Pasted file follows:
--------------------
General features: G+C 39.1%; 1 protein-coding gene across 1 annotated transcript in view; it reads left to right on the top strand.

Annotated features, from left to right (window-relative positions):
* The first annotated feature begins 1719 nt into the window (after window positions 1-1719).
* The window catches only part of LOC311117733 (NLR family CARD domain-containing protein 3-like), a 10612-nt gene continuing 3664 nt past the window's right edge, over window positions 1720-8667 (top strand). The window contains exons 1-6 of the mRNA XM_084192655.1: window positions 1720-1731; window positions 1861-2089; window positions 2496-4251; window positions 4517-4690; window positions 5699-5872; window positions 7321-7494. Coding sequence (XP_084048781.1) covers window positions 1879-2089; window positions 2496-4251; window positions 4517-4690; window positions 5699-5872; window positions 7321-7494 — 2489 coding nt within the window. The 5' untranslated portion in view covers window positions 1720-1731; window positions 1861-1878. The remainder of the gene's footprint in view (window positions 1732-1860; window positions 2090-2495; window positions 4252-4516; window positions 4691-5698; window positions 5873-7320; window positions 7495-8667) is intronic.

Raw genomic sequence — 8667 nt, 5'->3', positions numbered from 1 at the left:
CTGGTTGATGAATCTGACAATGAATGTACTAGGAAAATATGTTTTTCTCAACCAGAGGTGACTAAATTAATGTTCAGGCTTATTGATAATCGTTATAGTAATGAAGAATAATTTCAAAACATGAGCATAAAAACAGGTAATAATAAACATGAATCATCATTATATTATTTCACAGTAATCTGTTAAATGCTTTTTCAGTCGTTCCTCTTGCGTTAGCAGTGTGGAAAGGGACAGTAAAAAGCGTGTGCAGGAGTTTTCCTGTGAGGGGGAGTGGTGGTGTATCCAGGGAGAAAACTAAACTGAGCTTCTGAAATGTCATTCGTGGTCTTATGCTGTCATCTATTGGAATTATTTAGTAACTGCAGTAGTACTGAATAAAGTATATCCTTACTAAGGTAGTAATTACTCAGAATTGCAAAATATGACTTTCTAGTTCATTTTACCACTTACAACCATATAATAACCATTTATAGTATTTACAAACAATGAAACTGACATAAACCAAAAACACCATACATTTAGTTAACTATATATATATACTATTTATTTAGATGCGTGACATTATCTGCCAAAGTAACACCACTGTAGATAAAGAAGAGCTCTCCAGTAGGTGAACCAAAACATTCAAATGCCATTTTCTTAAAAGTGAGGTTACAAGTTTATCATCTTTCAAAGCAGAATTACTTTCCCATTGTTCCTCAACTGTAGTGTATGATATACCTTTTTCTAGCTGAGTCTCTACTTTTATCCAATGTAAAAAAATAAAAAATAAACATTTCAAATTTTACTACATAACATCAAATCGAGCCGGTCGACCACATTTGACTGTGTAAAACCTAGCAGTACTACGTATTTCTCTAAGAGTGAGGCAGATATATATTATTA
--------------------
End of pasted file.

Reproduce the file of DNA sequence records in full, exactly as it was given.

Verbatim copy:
General features: G+C 39.1%; 1 protein-coding gene across 1 annotated transcript in view; it reads left to right on the top strand.

Annotated features, from left to right (window-relative positions):
* The first annotated feature begins 1719 nt into the window (after window positions 1-1719).
* The window catches only part of LOC311117733 (NLR family CARD domain-containing protein 3-like), a 10612-nt gene continuing 3664 nt past the window's right edge, over window positions 1720-8667 (top strand). The window contains exons 1-6 of the mRNA XM_084192655.1: window positions 1720-1731; window positions 1861-2089; window positions 2496-4251; window positions 4517-4690; window positions 5699-5872; window positions 7321-7494. Coding sequence (XP_084048781.1) covers window positions 1879-2089; window positions 2496-4251; window positions 4517-4690; window positions 5699-5872; window positions 7321-7494 — 2489 coding nt within the window. The 5' untranslated portion in view covers window positions 1720-1731; window positions 1861-1878. The remainder of the gene's footprint in view (window positions 1732-1860; window positions 2090-2495; window positions 4252-4516; window positions 4691-5698; window positions 5873-7320; window positions 7495-8667) is intronic.

Raw genomic sequence — 8667 nt, 5'->3', positions numbered from 1 at the left:
CTGGTTGATGAATCTGACAATGAATGTACTAGGAAAATATGTTTTTCTCAACCAGAGGTGACTAAATTAATGTTCAGGCTTATTGATAATCGTTATAGTAATGAAGAATAATTTCAAAACATGAGCATAAAAACAGGTAATAATAAACATGAATCATCATTATATTATTTCACAGTAATCTGTTAAATGCTTTTTCAGTCGTTCCTCTTGCGTTAGCAGTGTGGAAAGGGACAGTAAAAAGCGTGTGCAGGAGTTTTCCTGTGAGGGGGAGTGGTGGTGTATCCAGGGAGAAAACTAAACTGAGCTTCTGAAATGTCATTCGTGGTCTTATGCTGTCATCTATTGGAATTATTTAGTAACTGCAGTAGTACTGAATAAAGTATATCCTTACTAAGGTAGTAATTACTCAGAATTGCAAAATATGACTTTCTAGTTCATTTTACCACTTACAACCATATAATAACCATTTATAGTATTTACAAACAATGAAACTGACATAAACCAAAAACACCATACATTTAGTTAACTATATATATATACTATTTATTTAGATGCGTGACATTATCTGCCAAAGTAACACCACTGTAGATAAAGAAGAGCTCTCCAGTAGGTGAACCAAAACATTCAAATGCCATTTTCTTAAAAGTGAGGTTACAAGTTTATCATCTTTCAAAGCAGAATTACTTTCCCATTGTTCCTCAACTGTAGTGTATGATATACCTTTTTCTAGCTGAGTCTCTACTTTTATCCAATGTAAAAAAATAAAAAATAAACATTTCAAATTTTACTACATAACATCAAATCGAGCCGGTCGACCACATTTGACTGTGTAAAACCTAGCAGTACTACGTATTTCTCTAAGAGTGAGGCAGATATATATTATTA